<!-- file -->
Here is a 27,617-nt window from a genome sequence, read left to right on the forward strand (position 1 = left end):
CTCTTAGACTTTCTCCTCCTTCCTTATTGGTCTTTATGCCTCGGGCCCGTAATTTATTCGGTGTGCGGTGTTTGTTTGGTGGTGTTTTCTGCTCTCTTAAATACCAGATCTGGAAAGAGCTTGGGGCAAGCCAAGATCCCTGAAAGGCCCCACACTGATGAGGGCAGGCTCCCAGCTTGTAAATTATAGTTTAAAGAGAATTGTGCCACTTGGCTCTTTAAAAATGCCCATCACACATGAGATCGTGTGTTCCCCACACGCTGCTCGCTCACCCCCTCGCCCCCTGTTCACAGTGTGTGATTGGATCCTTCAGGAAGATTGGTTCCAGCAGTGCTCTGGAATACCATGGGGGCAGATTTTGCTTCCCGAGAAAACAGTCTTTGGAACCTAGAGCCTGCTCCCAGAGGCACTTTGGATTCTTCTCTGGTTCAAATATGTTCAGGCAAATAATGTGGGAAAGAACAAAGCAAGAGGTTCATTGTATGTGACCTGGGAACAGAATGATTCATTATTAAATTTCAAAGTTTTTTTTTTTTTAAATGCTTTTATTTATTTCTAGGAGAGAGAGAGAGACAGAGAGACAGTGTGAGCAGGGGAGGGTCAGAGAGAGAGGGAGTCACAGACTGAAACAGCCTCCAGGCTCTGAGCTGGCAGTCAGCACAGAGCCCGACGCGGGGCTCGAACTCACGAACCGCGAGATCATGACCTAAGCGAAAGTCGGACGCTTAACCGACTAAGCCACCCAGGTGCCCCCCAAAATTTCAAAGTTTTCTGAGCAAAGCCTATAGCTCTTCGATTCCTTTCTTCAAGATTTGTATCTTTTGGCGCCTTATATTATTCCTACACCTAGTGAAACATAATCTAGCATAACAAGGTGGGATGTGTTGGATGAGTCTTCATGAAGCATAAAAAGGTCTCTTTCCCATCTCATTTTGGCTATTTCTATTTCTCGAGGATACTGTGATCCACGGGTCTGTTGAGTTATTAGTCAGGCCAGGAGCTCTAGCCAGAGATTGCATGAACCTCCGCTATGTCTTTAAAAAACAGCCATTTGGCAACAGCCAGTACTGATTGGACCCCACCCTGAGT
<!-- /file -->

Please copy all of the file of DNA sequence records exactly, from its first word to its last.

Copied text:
Here is a 27,617-nt window from a genome sequence, read left to right on the forward strand (position 1 = left end):
CTCTTAGACTTTCTCCTCCTTCCTTATTGGTCTTTATGCCTCGGGCCCGTAATTTATTCGGTGTGCGGTGTTTGTTTGGTGGTGTTTTCTGCTCTCTTAAATACCAGATCTGGAAAGAGCTTGGGGCAAGCCAAGATCCCTGAAAGGCCCCACACTGATGAGGGCAGGCTCCCAGCTTGTAAATTATAGTTTAAAGAGAATTGTGCCACTTGGCTCTTTAAAAATGCCCATCACACATGAGATCGTGTGTTCCCCACACGCTGCTCGCTCACCCCCTCGCCCCCTGTTCACAGTGTGTGATTGGATCCTTCAGGAAGATTGGTTCCAGCAGTGCTCTGGAATACCATGGGGGCAGATTTTGCTTCCCGAGAAAACAGTCTTTGGAACCTAGAGCCTGCTCCCAGAGGCACTTTGGATTCTTCTCTGGTTCAAATATGTTCAGGCAAATAATGTGGGAAAGAACAAAGCAAGAGGTTCATTGTATGTGACCTGGGAACAGAATGATTCATTATTAAATTTCAAAGTTTTTTTTTTTTTAAATGCTTTTATTTATTTCTAGGAGAGAGAGAGAGACAGAGAGACAGTGTGAGCAGGGGAGGGTCAGAGAGAGAGGGAGTCACAGACTGAAACAGCCTCCAGGCTCTGAGCTGGCAGTCAGCACAGAGCCCGACGCGGGGCTCGAACTCACGAACCGCGAGATCATGACCTAAGCGAAAGTCGGACGCTTAACCGACTAAGCCACCCAGGTGCCCCCCAAAATTTCAAAGTTTTCTGAGCAAAGCCTATAGCTCTTCGATTCCTTTCTTCAAGATTTGTATCTTTTGGCGCCTTATATTATTCCTACACCTAGTGAAACATAATCTAGCATAACAAGGTGGGATGTGTTGGATGAGTCTTCATGAAGCATAAAAAGGTCTCTTTCCCATCTCATTTTGGCTATTTCTATTTCTCGAGGATACTGTGATCCACGGGTCTGTTGAGTTATTAGTCAGGCCAGGAGCTCTAGCCAGAGATTGCATGAACCTCCGCTATGTCTTTAAAAAACAGCCATTTGGCAACAGCCAGTACTGATTGGACCCCACCCTGAGT